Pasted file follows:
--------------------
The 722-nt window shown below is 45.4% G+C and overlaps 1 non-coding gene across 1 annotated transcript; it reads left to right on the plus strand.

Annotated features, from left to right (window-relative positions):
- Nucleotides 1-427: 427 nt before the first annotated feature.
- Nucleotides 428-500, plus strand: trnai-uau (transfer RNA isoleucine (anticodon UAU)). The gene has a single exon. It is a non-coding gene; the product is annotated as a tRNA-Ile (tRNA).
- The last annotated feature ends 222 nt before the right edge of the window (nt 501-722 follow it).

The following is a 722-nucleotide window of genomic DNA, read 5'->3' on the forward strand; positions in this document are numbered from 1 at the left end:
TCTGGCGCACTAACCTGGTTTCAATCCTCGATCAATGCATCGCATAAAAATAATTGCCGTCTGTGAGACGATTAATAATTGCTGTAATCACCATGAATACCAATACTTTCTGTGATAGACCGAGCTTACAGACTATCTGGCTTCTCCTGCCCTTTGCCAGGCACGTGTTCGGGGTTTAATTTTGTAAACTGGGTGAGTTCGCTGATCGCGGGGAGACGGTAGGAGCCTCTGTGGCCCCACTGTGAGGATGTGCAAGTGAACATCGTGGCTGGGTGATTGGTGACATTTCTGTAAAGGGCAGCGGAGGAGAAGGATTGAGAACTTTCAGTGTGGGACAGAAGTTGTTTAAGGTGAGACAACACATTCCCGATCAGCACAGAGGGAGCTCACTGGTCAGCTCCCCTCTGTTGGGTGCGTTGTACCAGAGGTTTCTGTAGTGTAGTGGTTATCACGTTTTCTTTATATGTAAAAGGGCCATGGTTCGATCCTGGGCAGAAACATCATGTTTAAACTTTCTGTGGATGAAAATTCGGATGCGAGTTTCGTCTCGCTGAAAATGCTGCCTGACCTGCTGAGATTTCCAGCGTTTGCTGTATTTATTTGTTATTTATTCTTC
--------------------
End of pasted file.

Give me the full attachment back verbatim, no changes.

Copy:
The 722-nt window shown below is 45.4% G+C and overlaps 1 non-coding gene across 1 annotated transcript; it reads left to right on the plus strand.

Annotated features, from left to right (window-relative positions):
- Nucleotides 1-427: 427 nt before the first annotated feature.
- Nucleotides 428-500, plus strand: trnai-uau (transfer RNA isoleucine (anticodon UAU)). The gene has a single exon. It is a non-coding gene; the product is annotated as a tRNA-Ile (tRNA).
- The last annotated feature ends 222 nt before the right edge of the window (nt 501-722 follow it).

The following is a 722-nucleotide window of genomic DNA, read 5'->3' on the forward strand; positions in this document are numbered from 1 at the left end:
TCTGGCGCACTAACCTGGTTTCAATCCTCGATCAATGCATCGCATAAAAATAATTGCCGTCTGTGAGACGATTAATAATTGCTGTAATCACCATGAATACCAATACTTTCTGTGATAGACCGAGCTTACAGACTATCTGGCTTCTCCTGCCCTTTGCCAGGCACGTGTTCGGGGTTTAATTTTGTAAACTGGGTGAGTTCGCTGATCGCGGGGAGACGGTAGGAGCCTCTGTGGCCCCACTGTGAGGATGTGCAAGTGAACATCGTGGCTGGGTGATTGGTGACATTTCTGTAAAGGGCAGCGGAGGAGAAGGATTGAGAACTTTCAGTGTGGGACAGAAGTTGTTTAAGGTGAGACAACACATTCCCGATCAGCACAGAGGGAGCTCACTGGTCAGCTCCCCTCTGTTGGGTGCGTTGTACCAGAGGTTTCTGTAGTGTAGTGGTTATCACGTTTTCTTTATATGTAAAAGGGCCATGGTTCGATCCTGGGCAGAAACATCATGTTTAAACTTTCTGTGGATGAAAATTCGGATGCGAGTTTCGTCTCGCTGAAAATGCTGCCTGACCTGCTGAGATTTCCAGCGTTTGCTGTATTTATTTGTTATTTATTCTTC